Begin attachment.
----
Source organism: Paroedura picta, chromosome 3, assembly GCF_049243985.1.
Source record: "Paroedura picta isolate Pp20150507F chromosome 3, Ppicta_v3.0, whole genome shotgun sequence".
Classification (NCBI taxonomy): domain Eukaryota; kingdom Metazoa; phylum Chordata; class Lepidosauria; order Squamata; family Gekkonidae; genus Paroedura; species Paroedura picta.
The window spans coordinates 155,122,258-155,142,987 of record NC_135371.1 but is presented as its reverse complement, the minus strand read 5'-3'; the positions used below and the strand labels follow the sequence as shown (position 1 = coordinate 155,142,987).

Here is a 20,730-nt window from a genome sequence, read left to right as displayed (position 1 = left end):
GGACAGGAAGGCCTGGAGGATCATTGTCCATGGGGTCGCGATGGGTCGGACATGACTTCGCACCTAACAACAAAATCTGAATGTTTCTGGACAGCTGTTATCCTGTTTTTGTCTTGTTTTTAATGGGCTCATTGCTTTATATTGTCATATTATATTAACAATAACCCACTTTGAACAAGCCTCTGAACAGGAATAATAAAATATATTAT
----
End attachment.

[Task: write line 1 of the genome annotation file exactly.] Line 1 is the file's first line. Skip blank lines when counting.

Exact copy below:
Source organism: Paroedura picta, chromosome 3, assembly GCF_049243985.1.